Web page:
Friday, August 21st, 2009
We cannot statistically prove anything because the statistics themselves lack the power to do so. Yet people still continue to believe they can – mostly because they don’t know what significance means. What can we do to prevent this lack of knowledge from spreading even further?
Friday, August 7th, 2009
Statistical significance has an outstanding reputation. But does it deserve it? How significant is your knowledge of significance? Take this test to find out!
Friday, May 1st, 2009
Hans Rosling wanted to show the best statistics ever seen at a TED conference. In my opinion, it was only one of the best presentations of statistics. Here are the pros and cons for using animation in data analysis.
Friday, February 1st, 2008
When managers and statistics collide, less is often more. In general, however, there are not enough statistics in data visualizations. The only requirement is that they need to be robust.
Friday, July 27th, 2007
It’s understandable that managers don’t want to spend more time studying a computer screen than they would perusing the business section of the Wall Street Journal to simply get their latest revenue statistics. Yet it is no reason to substitute suitable for foolproof reporting.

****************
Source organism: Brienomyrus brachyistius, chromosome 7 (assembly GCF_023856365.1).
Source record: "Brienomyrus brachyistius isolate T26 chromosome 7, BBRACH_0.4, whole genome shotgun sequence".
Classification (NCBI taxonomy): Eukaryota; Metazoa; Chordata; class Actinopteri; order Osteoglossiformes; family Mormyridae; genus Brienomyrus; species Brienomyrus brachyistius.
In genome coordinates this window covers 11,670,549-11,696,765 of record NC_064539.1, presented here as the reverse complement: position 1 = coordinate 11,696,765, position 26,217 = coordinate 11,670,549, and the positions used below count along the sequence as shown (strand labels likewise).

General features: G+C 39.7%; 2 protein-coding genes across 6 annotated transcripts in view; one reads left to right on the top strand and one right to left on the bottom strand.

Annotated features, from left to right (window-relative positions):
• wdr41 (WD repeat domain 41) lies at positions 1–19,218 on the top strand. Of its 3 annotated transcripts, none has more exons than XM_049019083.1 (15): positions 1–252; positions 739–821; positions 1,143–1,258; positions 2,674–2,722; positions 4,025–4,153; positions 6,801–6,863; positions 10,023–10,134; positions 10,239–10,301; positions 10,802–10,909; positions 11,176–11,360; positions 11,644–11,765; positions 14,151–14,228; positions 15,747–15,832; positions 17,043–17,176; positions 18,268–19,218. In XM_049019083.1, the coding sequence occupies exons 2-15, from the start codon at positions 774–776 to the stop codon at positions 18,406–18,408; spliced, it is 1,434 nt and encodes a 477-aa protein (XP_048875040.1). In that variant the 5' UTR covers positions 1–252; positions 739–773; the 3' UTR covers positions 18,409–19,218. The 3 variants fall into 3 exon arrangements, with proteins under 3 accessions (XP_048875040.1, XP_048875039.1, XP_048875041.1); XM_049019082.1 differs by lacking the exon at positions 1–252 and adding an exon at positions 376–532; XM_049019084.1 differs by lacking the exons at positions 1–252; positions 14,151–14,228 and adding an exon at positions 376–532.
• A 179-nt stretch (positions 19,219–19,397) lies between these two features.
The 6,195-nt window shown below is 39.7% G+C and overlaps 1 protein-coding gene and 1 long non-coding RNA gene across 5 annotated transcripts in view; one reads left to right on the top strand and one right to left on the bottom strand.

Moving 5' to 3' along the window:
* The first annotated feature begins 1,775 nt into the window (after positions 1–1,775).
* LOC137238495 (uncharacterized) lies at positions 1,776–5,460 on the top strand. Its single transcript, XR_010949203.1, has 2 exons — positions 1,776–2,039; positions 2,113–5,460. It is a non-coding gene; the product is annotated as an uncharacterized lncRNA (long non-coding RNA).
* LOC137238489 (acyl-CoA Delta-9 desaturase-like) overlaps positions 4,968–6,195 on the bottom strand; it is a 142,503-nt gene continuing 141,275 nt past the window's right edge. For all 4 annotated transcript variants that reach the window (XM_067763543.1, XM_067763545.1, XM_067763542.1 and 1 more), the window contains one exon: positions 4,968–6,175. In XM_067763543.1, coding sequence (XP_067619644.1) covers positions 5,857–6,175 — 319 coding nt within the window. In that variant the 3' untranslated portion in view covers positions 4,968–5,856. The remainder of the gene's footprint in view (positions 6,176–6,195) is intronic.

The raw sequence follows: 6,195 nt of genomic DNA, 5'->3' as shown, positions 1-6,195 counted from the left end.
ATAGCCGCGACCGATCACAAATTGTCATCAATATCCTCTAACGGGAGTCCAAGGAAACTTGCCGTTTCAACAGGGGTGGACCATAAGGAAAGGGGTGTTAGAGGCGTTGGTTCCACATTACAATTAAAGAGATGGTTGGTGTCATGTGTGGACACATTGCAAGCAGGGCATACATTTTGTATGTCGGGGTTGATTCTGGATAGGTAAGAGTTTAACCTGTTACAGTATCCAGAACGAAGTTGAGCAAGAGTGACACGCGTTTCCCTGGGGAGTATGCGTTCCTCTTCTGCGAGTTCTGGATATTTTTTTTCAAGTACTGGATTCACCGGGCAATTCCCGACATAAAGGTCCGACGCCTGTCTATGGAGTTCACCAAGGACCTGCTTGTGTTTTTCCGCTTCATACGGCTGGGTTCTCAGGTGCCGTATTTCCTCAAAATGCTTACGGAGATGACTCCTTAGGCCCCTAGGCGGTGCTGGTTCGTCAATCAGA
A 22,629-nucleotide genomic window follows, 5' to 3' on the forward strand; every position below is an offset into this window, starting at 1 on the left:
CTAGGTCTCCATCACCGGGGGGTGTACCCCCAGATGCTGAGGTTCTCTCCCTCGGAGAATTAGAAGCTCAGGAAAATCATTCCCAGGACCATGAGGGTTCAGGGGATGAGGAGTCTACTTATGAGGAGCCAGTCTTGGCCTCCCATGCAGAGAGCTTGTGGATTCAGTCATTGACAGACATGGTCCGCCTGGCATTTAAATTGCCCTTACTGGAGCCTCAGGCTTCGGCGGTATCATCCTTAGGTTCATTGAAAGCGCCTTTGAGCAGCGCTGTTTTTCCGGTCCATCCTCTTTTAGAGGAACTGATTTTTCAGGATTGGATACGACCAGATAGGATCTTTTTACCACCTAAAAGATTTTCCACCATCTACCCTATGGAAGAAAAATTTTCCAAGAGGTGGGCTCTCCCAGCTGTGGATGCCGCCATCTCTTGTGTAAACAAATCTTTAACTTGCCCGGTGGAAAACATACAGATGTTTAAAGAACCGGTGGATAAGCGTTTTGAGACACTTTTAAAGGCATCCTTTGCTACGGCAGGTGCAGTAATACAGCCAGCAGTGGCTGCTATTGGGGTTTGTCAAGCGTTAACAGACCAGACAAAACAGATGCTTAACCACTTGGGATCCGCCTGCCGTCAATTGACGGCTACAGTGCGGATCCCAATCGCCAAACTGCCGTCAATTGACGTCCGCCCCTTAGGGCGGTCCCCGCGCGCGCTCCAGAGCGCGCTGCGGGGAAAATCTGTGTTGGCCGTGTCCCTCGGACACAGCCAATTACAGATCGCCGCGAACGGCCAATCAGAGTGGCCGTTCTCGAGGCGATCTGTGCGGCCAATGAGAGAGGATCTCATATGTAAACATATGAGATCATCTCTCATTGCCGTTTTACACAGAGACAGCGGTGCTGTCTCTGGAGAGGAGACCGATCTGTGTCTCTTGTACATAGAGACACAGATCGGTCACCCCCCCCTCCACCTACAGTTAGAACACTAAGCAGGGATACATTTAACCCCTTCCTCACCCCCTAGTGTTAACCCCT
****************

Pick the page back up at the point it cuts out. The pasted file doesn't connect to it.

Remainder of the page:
Friday, July 13th, 2007
In the days of modern, high-resolution photography, it’s sometimes hard to believe that Galileo’s tools were limited to pen and paper. His observations of the moon are sketched with the precision of a scientist and the artistic prowess of a Michelangelo. His drawings are the data material for his analysis. It’s the artistic prowess of the reproduction – and not the mere ornamentation – that distinguishes first-class information graphics.
Friday, June 29th, 2007
What constitutes statistical thinking? As we take another look at our margarine marketing example, we find that the key is just plain commonsense.
Friday, June 22nd, 2007
Means are often used as the sole representation to characterize distributions for a collective of data. Yet, these types of shortsighted visualization are highly dangerous. How can we present data so that it reveals more than it conceals – and still makes sense to managers?
Friday, June 8th, 2007
If you claim that something is “statistically significant”, your audience will usually be all ears. For many people the term signalizes a type of soothing assurance. We contend that significance is not a matter of coincidence but simply what we wanted to measure in the first place. Misinterpretations of significant results are common. At the end of the day, you need to make your own conclusions. There are no statistical methods that can do this for you.
Monday, May 21st, 2007
German soccer fans don’t often agree on much. Few, however, can deny that the 2006/2007 Bundesliga season was more exciting and suspenseful than it had been for years. Sparklines illustrate the ups, downs and overall drama of the season’s 306 matches.